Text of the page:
Various convulsions in global Anglicanism over the past two decades or so, allied with a number of changes in Christianity (marked by conceptions such as "post-Christian", "post-evangelical" and by various shifts in ecumenical alignments and allegiances) have raised here and there commentary on the matter of whether we are undergoing another "Reformation". And the "we" can refer generally to Christianity (perhaps with subsidiary arguments about such major convulsions occurring roughly every 500 years) or, in some discussions, to Anglicans.
That is, splits in the Anglican Communion, the formation of GAFCON, etc are global Anglicanism undergoing a significant re-formation, comparable to the significance of the English Reformation itself, in which the Anglicans of the 16th century forged both a new governance for themselves and purified its doctrine of unscriptural accretions while retaining all that was good and true in doctrine and in practice from the ancient, universal church.
Now, we do not yet know how we will see these matters 100 or 300 years hence, so it is too early to make the call whether we are or are not undergoing a reformation which is comparable to the English Reformation.
But yesterday, participating in a well attended worship service in a parish which has recently experienced disaffiliation of congregational members and its vicar departing to form a new Anglican church, this thought struck me ...
In the history of Anglicanism there have been disaffiliations which, essentially, have been "new formations" rather than "reformations": Puritans and Dissenters leading to the modern Baptist church, Methodists, Plymouth Brethren are the most notable such new formations.
I further thought that these departures represent (it could be argued) an Anglicanism that could not contain the movement which moved towards disaffiliation and an objection to the breadth of Anglicanism that would not narrow itself to conform to the tidy uniformity of belief and practice which those disaffiliating required.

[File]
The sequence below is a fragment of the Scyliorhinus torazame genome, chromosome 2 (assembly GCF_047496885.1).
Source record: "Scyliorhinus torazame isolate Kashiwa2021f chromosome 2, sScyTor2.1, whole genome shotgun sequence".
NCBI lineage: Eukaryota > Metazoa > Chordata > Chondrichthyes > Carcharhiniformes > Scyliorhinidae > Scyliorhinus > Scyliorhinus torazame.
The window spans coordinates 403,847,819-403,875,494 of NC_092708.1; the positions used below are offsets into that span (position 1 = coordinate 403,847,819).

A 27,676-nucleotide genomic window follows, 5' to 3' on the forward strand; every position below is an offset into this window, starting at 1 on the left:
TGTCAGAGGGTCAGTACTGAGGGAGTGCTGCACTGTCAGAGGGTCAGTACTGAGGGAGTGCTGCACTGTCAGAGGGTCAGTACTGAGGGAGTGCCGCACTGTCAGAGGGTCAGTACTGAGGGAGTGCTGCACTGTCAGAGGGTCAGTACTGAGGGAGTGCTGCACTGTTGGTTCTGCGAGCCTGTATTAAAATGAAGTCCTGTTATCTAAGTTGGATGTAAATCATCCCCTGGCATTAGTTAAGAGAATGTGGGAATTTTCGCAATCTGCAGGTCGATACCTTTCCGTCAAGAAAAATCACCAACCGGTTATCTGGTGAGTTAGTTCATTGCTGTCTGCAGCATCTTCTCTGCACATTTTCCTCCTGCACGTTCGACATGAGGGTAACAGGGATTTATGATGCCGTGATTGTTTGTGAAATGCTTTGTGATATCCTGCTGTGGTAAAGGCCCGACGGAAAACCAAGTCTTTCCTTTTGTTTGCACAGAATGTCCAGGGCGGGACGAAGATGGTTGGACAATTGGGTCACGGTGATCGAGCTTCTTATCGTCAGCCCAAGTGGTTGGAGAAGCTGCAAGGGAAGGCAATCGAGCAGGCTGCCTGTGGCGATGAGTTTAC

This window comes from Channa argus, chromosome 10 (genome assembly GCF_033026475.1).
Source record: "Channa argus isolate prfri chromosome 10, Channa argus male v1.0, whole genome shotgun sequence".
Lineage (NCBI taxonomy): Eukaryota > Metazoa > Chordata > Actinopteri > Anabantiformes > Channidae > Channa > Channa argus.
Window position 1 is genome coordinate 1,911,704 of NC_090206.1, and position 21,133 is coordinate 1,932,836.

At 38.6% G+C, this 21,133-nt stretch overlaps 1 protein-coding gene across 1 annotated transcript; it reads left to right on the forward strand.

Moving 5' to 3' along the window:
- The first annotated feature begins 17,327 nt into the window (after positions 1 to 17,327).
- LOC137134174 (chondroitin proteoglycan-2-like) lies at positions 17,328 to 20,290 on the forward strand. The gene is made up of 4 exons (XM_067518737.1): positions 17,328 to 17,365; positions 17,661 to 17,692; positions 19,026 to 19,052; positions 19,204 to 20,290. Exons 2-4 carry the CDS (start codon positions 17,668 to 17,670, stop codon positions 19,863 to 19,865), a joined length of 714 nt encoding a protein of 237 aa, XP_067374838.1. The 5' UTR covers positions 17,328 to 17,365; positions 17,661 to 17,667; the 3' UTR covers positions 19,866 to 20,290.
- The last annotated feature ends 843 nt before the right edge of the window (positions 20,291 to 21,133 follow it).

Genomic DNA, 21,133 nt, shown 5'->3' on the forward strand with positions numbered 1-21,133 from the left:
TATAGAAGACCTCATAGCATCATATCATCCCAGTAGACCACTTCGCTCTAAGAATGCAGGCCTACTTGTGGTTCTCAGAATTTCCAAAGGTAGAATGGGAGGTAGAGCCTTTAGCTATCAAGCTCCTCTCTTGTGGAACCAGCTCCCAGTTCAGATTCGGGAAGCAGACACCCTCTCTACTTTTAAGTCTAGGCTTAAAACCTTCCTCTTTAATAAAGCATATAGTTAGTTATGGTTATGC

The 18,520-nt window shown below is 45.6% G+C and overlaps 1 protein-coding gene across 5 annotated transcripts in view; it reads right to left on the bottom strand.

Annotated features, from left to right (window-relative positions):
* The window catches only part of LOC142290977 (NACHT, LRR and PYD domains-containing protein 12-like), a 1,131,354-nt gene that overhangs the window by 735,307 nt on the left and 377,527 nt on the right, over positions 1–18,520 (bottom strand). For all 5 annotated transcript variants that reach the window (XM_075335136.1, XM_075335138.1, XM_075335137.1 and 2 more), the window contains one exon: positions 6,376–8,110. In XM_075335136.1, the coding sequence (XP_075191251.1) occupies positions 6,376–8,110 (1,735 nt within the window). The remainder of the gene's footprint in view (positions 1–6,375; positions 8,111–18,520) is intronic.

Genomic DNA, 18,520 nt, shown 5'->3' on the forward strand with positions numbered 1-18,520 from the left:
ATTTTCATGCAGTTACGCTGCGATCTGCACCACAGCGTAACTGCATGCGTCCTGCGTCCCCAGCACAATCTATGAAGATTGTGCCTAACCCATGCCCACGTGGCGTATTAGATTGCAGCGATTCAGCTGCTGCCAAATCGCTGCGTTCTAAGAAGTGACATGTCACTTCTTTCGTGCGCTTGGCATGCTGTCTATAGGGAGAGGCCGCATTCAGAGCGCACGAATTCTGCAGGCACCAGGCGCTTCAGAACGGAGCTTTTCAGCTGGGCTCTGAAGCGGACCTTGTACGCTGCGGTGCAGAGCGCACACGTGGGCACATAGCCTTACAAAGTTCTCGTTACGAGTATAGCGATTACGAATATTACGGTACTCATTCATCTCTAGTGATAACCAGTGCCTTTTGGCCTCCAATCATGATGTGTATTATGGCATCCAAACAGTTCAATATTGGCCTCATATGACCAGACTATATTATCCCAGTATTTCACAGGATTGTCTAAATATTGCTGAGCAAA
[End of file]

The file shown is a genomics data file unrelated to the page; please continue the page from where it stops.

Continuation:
The former - as I understand it - especially applies to the formation of the Methodist church and the latter to the separation of Puritans and Dissenters from the Church of England. (I am less aware of the precise circumstances under which the Plymouth Brethren were formed.)
Now, of course, a very precise difference between these historic new formations and the current situation is that everyone is determined to remain "Anglican"!
But it does seem to me that while we may yet see a reformed global Anglicanism - say, 50 years from now, there is one Anglican Communion which is conformed to the Jerusalem Declaration doctrinally speaking and, perhaps, is united by an elected Primate as the focus of global unity - a different scenario is possible.
In that scenario, the broad Anglican Communion cannot contain GAFCON as a movement within it and GAFCON's objection to the breadth of the Communion means that, in the end, there is a parting of Anglican ways.
Now, and this is very important, a further thought is this: from an historical perspective, we can say that God has blessed all God's Anglican and Anglican-at-root churches: Anglicans, Methodists, Baptists, Brethren have all flourished.
Whatever the future historical judgement of the present time is, reformation or new formation, there is no need to be anxious about whether God is at work in all our midsts!
Certainly, from my own experience of yesterday, being present in four different events across four different parishes in our Diocese, I have no doubt that God is at work among us.
Note to commenters: please discuss this post without discussion of You Know What. That matter - again - has been discussed very thoroughly a couple of posts below this.
Update: after posting the above, I came across this interesting reflection on Anglican/Episcopal life in North America by Benjamin Guyer.